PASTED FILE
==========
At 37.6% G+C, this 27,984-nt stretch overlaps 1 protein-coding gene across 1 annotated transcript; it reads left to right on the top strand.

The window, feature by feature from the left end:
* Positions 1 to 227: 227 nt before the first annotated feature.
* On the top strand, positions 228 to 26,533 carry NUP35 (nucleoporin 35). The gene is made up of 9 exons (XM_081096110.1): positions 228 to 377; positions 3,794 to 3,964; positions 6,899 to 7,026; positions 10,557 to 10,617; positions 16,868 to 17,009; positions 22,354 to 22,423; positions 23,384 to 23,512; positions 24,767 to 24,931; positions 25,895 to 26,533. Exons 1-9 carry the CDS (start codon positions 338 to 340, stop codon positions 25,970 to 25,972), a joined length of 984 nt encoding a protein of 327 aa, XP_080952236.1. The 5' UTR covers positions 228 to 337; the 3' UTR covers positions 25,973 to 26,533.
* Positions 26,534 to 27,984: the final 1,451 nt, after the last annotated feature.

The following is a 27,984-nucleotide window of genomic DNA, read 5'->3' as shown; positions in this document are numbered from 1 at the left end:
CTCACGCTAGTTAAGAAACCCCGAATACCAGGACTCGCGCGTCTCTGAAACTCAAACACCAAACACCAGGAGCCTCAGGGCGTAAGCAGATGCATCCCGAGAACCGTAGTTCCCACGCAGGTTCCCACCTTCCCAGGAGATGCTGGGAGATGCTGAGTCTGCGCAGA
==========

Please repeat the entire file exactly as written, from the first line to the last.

At 37.6% G+C, this 27,984-nt stretch overlaps 1 protein-coding gene across 1 annotated transcript; it reads left to right on the top strand.

The window, feature by feature from the left end:
* Positions 1 to 227: 227 nt before the first annotated feature.
* On the top strand, positions 228 to 26,533 carry NUP35 (nucleoporin 35). The gene is made up of 9 exons (XM_081096110.1): positions 228 to 377; positions 3,794 to 3,964; positions 6,899 to 7,026; positions 10,557 to 10,617; positions 16,868 to 17,009; positions 22,354 to 22,423; positions 23,384 to 23,512; positions 24,767 to 24,931; positions 25,895 to 26,533. Exons 1-9 carry the CDS (start codon positions 338 to 340, stop codon positions 25,970 to 25,972), a joined length of 984 nt encoding a protein of 327 aa, XP_080952236.1. The 5' UTR covers positions 228 to 337; the 3' UTR covers positions 25,973 to 26,533.
* Positions 26,534 to 27,984: the final 1,451 nt, after the last annotated feature.

The following is a 27,984-nucleotide window of genomic DNA, read 5'->3' as shown; positions in this document are numbered from 1 at the left end:
CTCACGCTAGTTAAGAAACCCCGAATACCAGGACTCGCGCGTCTCTGAAACTCAAACACCAAACACCAGGAGCCTCAGGGCGTAAGCAGATGCATCCCGAGAACCGTAGTTCCCACGCAGGTTCCCACCTTCCCAGGAGATGCTGGGAGATGCTGAGTCTGCGCAGA